How White Ops Foiled Russian Hackers Stealing $5M In Ad Revenue Daily

Remember the Russian group running U.S. and Netherlands data centers that generated between $3 million to $5 million per day? Advertisers need to become more in tune with this type of cybercrime to prevent it from happening again.

Advertising fraud is the biggest money maker and the fastest way to earn a profit, according to White Ops CEO and co-founder Michael Tiffany. "It has the best risk and reward," he said.

Tiffany said taking down the Russian hackers meant finding a way to shrink their profits. "We have the engine to stop a fraud operation in its tracks, so let's give it a whirl," he said, referring to the Trustworthy Accountability Group (TAG).

Indeed, he points to two unique features of Methbot and a sequence of events that brought down the Russian hackers. Timing proved crucial to keep the bot from turning into a billion-dollar problem and keep financial loses small.

Data collection and shutting down the IP addresses were critical in stopping the fraud operation. The team at TAG also brought together industry insiders to make sure companies knew how to take action.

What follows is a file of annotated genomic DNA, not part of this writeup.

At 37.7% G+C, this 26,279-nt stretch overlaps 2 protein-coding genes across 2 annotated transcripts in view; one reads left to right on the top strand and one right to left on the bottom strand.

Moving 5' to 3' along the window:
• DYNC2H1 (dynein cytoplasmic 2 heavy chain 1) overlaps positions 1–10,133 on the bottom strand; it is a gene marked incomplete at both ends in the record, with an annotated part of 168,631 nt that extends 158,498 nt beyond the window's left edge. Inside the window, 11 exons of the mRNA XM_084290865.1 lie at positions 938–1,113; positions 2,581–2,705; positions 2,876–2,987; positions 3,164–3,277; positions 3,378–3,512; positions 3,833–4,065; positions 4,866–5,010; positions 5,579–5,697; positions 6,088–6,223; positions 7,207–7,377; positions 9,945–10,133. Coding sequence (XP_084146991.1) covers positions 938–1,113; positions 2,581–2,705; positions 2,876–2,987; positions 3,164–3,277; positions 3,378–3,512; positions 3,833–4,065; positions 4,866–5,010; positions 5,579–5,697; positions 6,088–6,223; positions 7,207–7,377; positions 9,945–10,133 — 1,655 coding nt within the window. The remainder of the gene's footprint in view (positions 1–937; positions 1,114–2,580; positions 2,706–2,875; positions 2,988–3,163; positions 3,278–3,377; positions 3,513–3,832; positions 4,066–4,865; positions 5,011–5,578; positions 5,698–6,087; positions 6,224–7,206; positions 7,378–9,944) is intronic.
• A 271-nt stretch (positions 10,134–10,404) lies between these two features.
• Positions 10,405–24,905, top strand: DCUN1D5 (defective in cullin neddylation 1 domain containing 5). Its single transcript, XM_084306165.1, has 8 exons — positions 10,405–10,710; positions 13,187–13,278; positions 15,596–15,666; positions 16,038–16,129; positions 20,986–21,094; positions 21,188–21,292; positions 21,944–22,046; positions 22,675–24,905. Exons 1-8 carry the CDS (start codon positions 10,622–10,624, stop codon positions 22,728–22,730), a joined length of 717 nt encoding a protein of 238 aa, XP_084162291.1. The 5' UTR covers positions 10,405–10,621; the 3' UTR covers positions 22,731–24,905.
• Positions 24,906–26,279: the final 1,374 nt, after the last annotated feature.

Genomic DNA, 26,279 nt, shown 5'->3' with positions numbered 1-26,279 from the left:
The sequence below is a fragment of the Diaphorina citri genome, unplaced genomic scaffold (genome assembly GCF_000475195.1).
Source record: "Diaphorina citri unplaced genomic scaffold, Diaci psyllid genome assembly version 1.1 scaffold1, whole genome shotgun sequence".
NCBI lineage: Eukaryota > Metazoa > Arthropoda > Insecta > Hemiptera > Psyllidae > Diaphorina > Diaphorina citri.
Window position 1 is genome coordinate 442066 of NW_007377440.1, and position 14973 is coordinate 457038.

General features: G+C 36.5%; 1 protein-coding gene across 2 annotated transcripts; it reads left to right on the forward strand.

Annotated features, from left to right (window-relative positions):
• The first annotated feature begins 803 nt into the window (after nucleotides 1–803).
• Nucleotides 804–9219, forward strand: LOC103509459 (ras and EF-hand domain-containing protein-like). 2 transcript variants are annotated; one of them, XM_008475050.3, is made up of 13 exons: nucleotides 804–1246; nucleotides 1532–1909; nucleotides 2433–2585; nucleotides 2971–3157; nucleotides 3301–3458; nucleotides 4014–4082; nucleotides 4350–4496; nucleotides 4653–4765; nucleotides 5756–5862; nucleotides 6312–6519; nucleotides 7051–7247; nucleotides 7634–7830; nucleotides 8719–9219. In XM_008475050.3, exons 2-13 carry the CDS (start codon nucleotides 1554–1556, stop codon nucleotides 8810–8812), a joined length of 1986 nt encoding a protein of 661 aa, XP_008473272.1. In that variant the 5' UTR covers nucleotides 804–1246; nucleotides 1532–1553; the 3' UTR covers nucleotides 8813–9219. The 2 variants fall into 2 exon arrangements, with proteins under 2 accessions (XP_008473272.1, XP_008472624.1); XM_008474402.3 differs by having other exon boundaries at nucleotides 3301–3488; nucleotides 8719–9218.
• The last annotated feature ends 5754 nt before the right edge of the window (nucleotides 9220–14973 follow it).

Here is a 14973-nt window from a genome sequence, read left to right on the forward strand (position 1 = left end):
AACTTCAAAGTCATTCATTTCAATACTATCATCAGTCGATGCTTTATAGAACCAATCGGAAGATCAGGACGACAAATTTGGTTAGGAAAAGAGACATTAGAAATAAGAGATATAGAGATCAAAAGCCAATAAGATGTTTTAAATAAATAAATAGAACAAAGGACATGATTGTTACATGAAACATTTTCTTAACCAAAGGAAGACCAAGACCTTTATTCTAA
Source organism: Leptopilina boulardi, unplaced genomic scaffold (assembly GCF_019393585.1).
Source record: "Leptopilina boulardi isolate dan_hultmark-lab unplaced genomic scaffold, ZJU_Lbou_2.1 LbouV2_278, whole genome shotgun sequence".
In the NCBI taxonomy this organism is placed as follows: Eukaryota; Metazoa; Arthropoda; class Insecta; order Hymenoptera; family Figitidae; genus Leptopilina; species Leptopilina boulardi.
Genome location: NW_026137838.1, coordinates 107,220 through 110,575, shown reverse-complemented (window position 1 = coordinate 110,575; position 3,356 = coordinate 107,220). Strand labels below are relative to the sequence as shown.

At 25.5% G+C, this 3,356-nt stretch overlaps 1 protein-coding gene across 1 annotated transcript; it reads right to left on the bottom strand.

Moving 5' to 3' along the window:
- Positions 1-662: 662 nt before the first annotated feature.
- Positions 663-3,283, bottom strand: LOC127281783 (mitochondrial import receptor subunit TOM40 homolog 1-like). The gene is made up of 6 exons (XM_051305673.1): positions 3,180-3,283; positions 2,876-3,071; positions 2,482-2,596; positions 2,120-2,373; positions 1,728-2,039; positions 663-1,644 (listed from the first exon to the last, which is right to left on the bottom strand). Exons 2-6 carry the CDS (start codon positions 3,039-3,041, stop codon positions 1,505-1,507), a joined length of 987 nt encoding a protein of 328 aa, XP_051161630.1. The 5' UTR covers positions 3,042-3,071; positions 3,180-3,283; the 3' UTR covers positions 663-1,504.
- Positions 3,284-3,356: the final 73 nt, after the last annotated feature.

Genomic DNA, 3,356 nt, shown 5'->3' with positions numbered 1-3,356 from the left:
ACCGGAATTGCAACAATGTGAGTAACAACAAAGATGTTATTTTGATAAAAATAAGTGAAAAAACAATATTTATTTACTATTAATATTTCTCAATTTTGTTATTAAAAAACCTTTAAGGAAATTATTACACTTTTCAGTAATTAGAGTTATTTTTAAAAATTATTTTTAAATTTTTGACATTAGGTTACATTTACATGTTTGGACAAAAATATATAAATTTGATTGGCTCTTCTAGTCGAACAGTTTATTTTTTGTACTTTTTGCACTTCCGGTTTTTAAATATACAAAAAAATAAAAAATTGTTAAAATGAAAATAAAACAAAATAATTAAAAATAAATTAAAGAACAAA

The hackers behind Methbot were intelligent, Tiffany said. They created more than 250,000 fake Web pages with counterfeit inventory from more than 6,000 publishers. The sites had browser addresses rigged so anyone looking at them couldn't tell the URL wasn't legitimate.  

Tiffany also said White Ops created a list of IP addresses, so any exchange, DSP and network could take the list and look in their transaction logs to verify sellers and payment accounts and invalidate fraud transactions before the money got paid out.  

He called Methbot a "remarkably sophisticated operations, but certainly not the only one" affecting the advertising industry. He said since the money to be made is so large, this kind of operation attracts some of the best cyber criminals.

Hewlett-Packard Enterprise also released a white paper titled "The Business of Hacking." The paper walks through ways people make money hacking from IP theft and ad fraud, to cyber warfare and payment system fraud.

1 comment about "How White Ops Foiled Russian Hackers Stealing $5M In Ad Revenue Daily".
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  1. Craig Mcdaniel from Sweepstakes Today LLC, January 13, 2017 at 3:14 p.m.

    Laurie, great story.  The one question I have is - How did the bad guys contract or just connect their fake website to the advertisers through DSP's or programmatic vendors?  I found the process to get a publisher's contract a long one with security checks by ad distributors. So how did the hackers get the ads directly? 

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